The user experience (UX) matters because it’s directly tied to how users perceive your site. If they have a poor UX while browsing your page, it’s unlikely they’ll stay long, recommend others to the site, or sign up for your marketing materials. In fact, research shows that 88 percent of your customers won’t give you another chance after a bad experience.
Our individual preferences play a big role in the sites we frequent, so building an effective UX strategy might seem overwhelming. But in our experience, we’ve found that a quality UX can be summarized with three ideas:
We suggest designers take a “less is more” approach to their UX design. Simple layouts and straightforward designs are all you need to delight your viewers. The benefits of a minimalist approach are most obvious in how retailers create positive shopping experiences: Product details are clear, prices are transparent, and customers should be able to add or remove items from their carts as easily as possible. And when they’re near the point of purchase, they should be able to review their order without excessive navigation from page to page.
Regardless of how it’s done, the goal is the same: Don’t bog down visitors in unnecessary details.
A positive UX relies on users having clear directions and paths towards the website’s goals. In 2018, this means leveraging motion-based appeals: Animations, interactions, and videos that create an intuitive narrative path for each viewer.
After users arrive at your homepage, use video to point out the locations of additional resources where they can learn more about their issues. Once they go there, provide instructions on where they should go next to receive more details, and if applicable, where they can go to sign up for your mailing lists.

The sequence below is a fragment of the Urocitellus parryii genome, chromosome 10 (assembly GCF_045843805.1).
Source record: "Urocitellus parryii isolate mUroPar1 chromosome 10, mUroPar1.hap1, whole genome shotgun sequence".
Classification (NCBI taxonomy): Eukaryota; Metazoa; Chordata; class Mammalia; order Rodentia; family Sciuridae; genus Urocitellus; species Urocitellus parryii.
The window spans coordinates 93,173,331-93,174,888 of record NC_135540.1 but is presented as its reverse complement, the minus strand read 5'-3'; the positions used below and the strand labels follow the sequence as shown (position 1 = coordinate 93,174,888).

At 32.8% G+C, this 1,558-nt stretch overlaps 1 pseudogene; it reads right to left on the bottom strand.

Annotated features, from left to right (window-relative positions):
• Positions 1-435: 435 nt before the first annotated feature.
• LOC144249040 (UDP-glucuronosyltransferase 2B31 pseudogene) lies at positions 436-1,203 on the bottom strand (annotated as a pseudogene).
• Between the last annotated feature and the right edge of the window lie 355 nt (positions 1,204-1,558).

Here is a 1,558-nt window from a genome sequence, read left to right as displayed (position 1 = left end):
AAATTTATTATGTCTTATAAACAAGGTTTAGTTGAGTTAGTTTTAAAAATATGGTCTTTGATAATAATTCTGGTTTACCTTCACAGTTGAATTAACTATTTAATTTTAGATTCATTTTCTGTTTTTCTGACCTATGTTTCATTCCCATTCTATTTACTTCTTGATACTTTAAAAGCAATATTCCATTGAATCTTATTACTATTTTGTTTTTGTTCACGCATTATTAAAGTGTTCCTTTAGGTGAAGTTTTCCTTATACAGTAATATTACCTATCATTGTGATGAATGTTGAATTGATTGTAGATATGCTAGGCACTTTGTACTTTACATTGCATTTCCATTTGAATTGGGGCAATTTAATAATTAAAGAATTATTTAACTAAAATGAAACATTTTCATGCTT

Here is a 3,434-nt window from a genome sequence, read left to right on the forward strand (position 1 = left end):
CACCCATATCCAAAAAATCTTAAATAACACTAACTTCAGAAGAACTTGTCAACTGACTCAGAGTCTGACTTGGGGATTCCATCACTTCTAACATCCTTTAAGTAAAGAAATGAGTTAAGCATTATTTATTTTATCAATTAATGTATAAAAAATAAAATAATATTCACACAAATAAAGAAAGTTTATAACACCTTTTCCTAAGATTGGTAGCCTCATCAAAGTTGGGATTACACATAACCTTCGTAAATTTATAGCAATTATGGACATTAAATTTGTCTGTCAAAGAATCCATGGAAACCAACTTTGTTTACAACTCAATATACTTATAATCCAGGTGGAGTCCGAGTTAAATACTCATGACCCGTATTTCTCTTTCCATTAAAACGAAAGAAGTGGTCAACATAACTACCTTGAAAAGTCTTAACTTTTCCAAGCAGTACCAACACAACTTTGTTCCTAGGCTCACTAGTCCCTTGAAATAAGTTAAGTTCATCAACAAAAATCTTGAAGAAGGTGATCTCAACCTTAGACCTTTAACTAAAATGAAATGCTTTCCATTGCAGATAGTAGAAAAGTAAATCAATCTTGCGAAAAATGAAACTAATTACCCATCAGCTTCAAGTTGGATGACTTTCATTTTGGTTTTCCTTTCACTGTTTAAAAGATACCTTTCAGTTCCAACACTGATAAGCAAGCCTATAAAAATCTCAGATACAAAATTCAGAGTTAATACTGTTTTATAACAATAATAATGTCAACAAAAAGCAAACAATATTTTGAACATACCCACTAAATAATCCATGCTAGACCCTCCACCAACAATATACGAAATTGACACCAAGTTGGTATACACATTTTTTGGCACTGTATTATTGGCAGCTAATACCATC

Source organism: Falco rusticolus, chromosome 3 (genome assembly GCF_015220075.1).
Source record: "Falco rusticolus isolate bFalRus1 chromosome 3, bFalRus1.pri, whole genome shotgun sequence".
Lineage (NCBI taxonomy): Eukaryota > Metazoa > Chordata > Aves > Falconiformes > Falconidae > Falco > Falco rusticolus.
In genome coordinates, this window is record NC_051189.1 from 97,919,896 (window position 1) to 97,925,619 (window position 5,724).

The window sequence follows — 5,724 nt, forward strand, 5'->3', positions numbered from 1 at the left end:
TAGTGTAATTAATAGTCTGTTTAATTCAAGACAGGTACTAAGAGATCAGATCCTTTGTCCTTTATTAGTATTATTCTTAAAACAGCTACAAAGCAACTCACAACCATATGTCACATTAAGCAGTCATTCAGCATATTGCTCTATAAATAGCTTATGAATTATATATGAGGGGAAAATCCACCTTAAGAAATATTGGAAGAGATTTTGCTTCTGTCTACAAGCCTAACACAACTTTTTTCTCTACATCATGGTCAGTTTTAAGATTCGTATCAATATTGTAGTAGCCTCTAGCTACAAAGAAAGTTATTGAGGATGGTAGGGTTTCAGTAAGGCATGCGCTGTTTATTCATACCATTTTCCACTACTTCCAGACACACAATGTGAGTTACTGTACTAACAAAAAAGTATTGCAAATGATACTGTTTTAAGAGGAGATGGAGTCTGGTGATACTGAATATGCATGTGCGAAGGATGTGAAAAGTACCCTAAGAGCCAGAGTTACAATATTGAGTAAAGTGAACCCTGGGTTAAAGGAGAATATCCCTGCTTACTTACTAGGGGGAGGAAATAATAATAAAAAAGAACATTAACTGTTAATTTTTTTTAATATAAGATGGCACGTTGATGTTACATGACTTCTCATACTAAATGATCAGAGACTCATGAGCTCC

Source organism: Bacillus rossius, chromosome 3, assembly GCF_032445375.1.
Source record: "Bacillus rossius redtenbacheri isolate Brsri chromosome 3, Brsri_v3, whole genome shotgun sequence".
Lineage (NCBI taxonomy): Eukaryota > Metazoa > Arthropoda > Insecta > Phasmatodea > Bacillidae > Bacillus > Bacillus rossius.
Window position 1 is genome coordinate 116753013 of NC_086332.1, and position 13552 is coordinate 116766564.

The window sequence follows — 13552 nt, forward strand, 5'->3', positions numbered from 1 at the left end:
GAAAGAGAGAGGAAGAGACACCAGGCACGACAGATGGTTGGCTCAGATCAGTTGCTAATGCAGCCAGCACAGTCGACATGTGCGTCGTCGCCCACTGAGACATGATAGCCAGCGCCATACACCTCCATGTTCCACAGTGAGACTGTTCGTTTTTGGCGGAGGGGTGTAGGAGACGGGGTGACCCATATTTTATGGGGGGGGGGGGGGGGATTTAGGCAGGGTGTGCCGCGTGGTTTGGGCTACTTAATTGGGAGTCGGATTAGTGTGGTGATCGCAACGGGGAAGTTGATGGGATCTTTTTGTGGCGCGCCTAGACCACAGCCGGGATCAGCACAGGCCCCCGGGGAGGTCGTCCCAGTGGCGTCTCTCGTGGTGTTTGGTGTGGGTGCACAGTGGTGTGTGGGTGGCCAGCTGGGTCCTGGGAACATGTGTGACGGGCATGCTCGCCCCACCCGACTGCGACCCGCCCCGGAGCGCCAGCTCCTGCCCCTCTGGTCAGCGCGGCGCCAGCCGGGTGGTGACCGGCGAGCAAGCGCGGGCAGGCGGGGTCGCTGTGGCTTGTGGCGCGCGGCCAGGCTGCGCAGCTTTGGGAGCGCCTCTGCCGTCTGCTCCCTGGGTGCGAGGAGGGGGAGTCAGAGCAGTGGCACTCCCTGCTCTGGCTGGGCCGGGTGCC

Clear navigation applies to the structure of your menus as well. The best UX comes from clear navigational elements that don’t require investigation to understand. Simplify each menu display (by getting rid of your out-of-date hamburger menus, for example) and make the value proposition of each page clear. Show them the way, and they’ll follow.
How can you expect your users to have a quality UX if your site isn’t consistent? A positive UX is about effortless browsing, which means you can’t leave viewers guessing when moving from page to page. Select a theme for your content layout, color choices, and typography, and stick with it across every page. This applies to navigational elements too; if you feature a master navigation bar at the top of your homepage, include that bar on the rest of your pages (landing pages being an obvious exception). Consistency across your site builds comfort and trust with viewers.
It Matters to you Because it Matters to Them
Positive UXs are all about your customers, but really, they’re just as important for website owners. A good UX can be a powerful thing that makes on-site decisions a no-brainer. Just remember to keep things simple, clear, and consistent—the results will come on their own.